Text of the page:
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Contxto – What smells, looks and tastes like meat, yet is not? No, I’m not talking about that pink slime from McDonald’s.
Meaning “future farm” in Portuguese, Fazenda Futuro has delivered what it promised. As we reported last month in anticipation of the big reveal, the company finally announced the release of its Futuro Burger 2.0.
Just as a quick reminder, Futuro Burger 2.0 replicates all characteristics of beef meat. In all actuality, though, it’s made purely from vegetable-based ingredients. Some of these include soy, peas and beetroots.
Last Monday, the company released the 2.0 version of the product as a burger. As previously reported, this new version is the result and iteration of customer feedback from its previous launch.
Some of these suggestions included changes to the product’s smokey taste and decreasing the amount of sodium in the recipe.
This week, the product will reach 3,800 stores and restaurants, according to company estimates. Following customer recommendations, now the burger is 11 percent less caloric, has 23 percent fewer carbs and 13 percent less fat than the first version. Fazenda Futuro launched the original in May in partnership with Brazil’s Lanchonete da Cidade.
“While animal meat cannot evolve, the opposite applies very well to plant meat,” said Marcos Leta, founder of Fazenda Futuro, who says that sugar and spices are also added.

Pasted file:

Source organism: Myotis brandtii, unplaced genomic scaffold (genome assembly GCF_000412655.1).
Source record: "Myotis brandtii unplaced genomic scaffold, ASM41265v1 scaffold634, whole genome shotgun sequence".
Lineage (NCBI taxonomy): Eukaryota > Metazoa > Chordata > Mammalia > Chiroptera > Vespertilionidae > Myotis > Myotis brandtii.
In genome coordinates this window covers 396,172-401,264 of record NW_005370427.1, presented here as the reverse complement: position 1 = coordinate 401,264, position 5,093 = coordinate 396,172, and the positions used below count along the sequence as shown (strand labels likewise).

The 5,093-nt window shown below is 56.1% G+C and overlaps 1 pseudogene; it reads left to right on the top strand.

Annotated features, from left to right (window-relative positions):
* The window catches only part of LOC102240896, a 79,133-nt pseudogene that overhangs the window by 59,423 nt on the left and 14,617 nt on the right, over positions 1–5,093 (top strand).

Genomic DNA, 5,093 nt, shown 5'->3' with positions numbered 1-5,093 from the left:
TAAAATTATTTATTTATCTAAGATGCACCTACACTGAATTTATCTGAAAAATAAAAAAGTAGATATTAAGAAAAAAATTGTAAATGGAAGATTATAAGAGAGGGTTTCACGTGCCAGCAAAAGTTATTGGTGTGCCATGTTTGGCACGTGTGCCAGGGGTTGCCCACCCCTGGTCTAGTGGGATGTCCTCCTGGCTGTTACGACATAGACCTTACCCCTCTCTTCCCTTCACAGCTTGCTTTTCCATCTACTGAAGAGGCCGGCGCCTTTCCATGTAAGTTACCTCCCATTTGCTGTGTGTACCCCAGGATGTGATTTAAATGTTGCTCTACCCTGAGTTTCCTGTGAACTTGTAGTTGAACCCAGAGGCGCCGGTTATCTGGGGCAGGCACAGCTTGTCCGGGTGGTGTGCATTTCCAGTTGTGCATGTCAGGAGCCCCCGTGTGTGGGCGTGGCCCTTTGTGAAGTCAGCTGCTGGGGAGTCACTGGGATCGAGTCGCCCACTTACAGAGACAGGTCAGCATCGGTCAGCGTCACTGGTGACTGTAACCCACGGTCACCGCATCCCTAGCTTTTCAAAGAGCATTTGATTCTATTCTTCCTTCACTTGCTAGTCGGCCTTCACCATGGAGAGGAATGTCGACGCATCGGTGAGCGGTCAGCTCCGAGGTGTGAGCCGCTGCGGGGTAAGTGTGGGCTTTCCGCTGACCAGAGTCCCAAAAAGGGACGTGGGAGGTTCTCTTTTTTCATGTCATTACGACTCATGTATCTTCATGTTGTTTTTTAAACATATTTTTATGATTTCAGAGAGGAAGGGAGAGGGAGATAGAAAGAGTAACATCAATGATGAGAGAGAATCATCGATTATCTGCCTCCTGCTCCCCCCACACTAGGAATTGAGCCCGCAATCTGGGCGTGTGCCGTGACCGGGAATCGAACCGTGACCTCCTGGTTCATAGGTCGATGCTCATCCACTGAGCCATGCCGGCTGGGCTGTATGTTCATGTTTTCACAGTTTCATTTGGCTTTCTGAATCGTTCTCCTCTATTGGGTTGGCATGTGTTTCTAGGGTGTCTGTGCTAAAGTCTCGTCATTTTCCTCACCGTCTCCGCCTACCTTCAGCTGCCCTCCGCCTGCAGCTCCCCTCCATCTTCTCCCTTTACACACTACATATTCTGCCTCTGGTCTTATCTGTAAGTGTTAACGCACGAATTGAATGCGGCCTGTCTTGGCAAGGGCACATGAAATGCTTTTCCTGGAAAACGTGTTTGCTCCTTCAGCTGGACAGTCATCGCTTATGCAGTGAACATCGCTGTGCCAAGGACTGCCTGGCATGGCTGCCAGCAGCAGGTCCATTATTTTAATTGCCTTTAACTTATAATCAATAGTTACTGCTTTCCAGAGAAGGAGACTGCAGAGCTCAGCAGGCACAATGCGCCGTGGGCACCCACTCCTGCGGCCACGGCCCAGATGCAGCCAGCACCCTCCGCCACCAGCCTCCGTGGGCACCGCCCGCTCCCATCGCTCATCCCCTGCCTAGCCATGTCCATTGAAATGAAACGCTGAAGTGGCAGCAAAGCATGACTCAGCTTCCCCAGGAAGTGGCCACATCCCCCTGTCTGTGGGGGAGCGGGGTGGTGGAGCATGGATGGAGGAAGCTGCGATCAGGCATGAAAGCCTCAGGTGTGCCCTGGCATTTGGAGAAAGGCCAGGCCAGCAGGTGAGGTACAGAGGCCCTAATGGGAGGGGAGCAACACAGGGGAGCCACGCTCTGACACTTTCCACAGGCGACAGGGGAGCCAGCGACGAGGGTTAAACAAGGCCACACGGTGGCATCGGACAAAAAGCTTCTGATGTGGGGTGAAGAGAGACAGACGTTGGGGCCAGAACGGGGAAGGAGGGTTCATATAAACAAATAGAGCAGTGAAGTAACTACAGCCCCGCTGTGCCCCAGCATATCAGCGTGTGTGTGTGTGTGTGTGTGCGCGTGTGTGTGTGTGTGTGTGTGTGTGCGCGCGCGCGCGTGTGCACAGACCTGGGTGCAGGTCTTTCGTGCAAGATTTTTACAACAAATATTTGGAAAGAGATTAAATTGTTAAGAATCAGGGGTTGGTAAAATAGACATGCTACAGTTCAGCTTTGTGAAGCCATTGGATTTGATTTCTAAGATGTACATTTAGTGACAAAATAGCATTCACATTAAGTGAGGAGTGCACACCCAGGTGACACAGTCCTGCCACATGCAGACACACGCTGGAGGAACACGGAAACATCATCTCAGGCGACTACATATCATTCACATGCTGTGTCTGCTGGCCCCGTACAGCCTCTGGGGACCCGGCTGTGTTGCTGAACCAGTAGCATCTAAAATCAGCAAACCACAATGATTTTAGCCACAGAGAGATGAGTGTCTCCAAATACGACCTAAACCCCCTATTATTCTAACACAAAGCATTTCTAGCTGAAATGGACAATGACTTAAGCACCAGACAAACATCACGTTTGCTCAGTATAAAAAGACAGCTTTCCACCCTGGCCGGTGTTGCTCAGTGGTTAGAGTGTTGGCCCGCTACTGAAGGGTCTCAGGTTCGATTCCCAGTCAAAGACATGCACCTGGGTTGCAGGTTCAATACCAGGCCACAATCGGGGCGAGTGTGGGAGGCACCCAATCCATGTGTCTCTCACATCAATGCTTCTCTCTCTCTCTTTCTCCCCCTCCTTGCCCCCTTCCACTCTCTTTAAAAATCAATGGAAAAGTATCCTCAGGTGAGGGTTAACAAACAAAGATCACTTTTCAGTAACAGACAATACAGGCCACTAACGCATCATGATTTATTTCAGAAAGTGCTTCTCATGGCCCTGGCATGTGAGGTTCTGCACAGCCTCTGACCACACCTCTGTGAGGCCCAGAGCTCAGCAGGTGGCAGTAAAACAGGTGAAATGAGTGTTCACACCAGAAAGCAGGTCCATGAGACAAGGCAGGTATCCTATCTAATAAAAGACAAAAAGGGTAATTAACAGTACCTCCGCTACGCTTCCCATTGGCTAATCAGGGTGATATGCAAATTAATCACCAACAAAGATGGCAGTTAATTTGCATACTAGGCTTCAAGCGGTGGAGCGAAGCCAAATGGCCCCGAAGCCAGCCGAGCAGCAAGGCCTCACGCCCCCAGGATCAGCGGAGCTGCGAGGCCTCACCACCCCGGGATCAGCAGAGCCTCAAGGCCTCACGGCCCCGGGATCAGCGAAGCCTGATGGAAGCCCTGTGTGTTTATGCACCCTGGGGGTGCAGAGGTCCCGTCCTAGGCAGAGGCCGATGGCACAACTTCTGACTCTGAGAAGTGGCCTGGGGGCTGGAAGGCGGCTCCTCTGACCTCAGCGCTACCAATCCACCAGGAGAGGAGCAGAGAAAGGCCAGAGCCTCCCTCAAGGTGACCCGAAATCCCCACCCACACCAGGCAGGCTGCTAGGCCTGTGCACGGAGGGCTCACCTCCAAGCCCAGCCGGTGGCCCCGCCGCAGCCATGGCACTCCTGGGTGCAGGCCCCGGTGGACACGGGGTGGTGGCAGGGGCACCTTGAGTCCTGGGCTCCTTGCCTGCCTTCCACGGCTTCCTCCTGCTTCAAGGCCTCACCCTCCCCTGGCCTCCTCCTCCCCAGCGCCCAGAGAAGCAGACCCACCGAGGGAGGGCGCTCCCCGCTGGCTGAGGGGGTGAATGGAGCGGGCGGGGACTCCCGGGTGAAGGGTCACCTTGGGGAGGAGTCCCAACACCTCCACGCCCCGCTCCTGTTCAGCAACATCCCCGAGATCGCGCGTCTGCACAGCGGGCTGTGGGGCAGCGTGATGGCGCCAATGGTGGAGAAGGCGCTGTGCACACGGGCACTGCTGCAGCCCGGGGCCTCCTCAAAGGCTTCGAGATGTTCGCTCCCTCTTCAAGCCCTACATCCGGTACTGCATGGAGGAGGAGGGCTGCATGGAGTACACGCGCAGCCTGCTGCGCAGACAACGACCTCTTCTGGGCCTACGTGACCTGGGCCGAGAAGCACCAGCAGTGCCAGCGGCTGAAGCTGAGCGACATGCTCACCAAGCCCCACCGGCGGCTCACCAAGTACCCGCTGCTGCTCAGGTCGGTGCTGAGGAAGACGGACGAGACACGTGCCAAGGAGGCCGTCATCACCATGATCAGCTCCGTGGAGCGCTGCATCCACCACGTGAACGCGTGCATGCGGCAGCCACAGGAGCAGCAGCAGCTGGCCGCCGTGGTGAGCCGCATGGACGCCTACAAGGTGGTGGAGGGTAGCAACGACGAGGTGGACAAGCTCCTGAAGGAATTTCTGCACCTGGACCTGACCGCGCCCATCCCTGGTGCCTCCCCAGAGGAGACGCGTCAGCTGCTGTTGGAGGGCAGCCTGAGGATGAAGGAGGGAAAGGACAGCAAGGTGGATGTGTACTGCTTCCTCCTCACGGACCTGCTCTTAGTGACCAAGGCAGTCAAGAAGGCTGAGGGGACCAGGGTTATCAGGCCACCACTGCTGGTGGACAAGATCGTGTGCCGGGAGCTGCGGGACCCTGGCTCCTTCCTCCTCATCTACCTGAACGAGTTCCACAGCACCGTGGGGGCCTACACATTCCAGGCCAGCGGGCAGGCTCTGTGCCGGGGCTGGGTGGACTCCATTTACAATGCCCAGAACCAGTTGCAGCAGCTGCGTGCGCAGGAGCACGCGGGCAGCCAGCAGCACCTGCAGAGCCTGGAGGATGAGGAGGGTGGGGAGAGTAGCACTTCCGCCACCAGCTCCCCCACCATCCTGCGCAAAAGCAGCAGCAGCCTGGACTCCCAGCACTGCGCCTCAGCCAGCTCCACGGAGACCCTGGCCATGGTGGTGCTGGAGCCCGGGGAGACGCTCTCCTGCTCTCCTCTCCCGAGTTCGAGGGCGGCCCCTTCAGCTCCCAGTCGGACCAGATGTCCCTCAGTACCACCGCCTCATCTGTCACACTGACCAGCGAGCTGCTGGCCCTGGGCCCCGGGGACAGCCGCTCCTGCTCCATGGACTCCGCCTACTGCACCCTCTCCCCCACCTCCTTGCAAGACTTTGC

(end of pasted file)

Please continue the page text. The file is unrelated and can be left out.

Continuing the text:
According to the founder, these are real changes based on consumer feedback and they will continue happening as buyers provide suggestions about the product. Just as any tech startup iterates on its software.
When we covered Fazenda’s recent Series A led by monashees and Go4it, the company’s valuation was US$100 million. As they raised US$8.5 million, these funds reportedly went towards testing new products as well as launching more within the Brazilian market and abroad.
While Fazenda Futuro intends to expand to other countries, Leta didn’t specify which ones yet.
“We realize that there is a great opportunity to be a global company because of consumer demand,” he said.
This month, other big players released their own versions of meatless meat. For instance, Burger King launched a veggie burger in partnership with Brazil’s largest meat producer, Marfrig.
For Leta, however, the key lays in providing higher access to meat-alternatives.
“Big changes in consumption happen when you increase people’s access to alternatives,” said Leta. “Vegetable-based meat has emerged to revision animal meat.”